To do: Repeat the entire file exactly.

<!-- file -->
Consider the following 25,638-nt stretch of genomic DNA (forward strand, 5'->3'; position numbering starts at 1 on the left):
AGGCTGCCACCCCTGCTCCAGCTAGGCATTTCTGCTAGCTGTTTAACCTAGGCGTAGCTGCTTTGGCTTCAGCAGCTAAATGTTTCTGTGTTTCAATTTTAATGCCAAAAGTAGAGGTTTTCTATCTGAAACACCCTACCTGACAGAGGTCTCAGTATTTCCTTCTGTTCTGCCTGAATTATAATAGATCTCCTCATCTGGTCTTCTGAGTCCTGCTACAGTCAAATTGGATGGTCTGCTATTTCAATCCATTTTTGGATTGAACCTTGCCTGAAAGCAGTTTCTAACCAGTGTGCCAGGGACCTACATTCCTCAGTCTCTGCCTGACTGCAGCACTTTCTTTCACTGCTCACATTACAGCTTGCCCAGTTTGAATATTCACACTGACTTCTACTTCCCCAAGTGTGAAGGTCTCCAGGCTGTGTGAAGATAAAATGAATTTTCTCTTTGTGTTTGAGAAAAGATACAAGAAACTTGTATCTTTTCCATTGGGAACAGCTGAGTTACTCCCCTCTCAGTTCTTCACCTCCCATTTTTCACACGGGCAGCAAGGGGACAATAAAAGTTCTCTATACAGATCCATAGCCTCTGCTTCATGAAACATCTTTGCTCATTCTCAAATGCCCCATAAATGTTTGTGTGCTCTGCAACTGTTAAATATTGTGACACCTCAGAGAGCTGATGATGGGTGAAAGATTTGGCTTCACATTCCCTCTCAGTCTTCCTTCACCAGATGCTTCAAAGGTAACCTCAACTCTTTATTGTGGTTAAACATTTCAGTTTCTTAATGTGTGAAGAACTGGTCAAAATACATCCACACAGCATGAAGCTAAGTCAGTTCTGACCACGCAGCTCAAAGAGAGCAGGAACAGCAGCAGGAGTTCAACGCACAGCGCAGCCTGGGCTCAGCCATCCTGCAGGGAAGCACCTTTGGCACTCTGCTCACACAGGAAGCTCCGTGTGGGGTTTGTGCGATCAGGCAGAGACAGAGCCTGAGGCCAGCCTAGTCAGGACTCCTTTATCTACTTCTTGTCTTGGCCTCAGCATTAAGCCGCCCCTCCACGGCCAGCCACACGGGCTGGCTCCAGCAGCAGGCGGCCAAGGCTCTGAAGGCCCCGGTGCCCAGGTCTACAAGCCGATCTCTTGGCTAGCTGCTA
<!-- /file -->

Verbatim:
Consider the following 25,638-nt stretch of genomic DNA (forward strand, 5'->3'; position numbering starts at 1 on the left):
AGGCTGCCACCCCTGCTCCAGCTAGGCATTTCTGCTAGCTGTTTAACCTAGGCGTAGCTGCTTTGGCTTCAGCAGCTAAATGTTTCTGTGTTTCAATTTTAATGCCAAAAGTAGAGGTTTTCTATCTGAAACACCCTACCTGACAGAGGTCTCAGTATTTCCTTCTGTTCTGCCTGAATTATAATAGATCTCCTCATCTGGTCTTCTGAGTCCTGCTACAGTCAAATTGGATGGTCTGCTATTTCAATCCATTTTTGGATTGAACCTTGCCTGAAAGCAGTTTCTAACCAGTGTGCCAGGGACCTACATTCCTCAGTCTCTGCCTGACTGCAGCACTTTCTTTCACTGCTCACATTACAGCTTGCCCAGTTTGAATATTCACACTGACTTCTACTTCCCCAAGTGTGAAGGTCTCCAGGCTGTGTGAAGATAAAATGAATTTTCTCTTTGTGTTTGAGAAAAGATACAAGAAACTTGTATCTTTTCCATTGGGAACAGCTGAGTTACTCCCCTCTCAGTTCTTCACCTCCCATTTTTCACACGGGCAGCAAGGGGACAATAAAAGTTCTCTATACAGATCCATAGCCTCTGCTTCATGAAACATCTTTGCTCATTCTCAAATGCCCCATAAATGTTTGTGTGCTCTGCAACTGTTAAATATTGTGACACCTCAGAGAGCTGATGATGGGTGAAAGATTTGGCTTCACATTCCCTCTCAGTCTTCCTTCACCAGATGCTTCAAAGGTAACCTCAACTCTTTATTGTGGTTAAACATTTCAGTTTCTTAATGTGTGAAGAACTGGTCAAAATACATCCACACAGCATGAAGCTAAGTCAGTTCTGACCACGCAGCTCAAAGAGAGCAGGAACAGCAGCAGGAGTTCAACGCACAGCGCAGCCTGGGCTCAGCCATCCTGCAGGGAAGCACCTTTGGCACTCTGCTCACACAGGAAGCTCCGTGTGGGGTTTGTGCGATCAGGCAGAGACAGAGCCTGAGGCCAGCCTAGTCAGGACTCCTTTATCTACTTCTTGTCTTGGCCTCAGCATTAAGCCGCCCCTCCACGGCCAGCCACACGGGCTGGCTCCAGCAGCAGGCGGCCAAGGCTCTGAAGGCCCCGGTGCCCAGGTCTACAAGCCGATCTCTTGGCTAGCTGCTA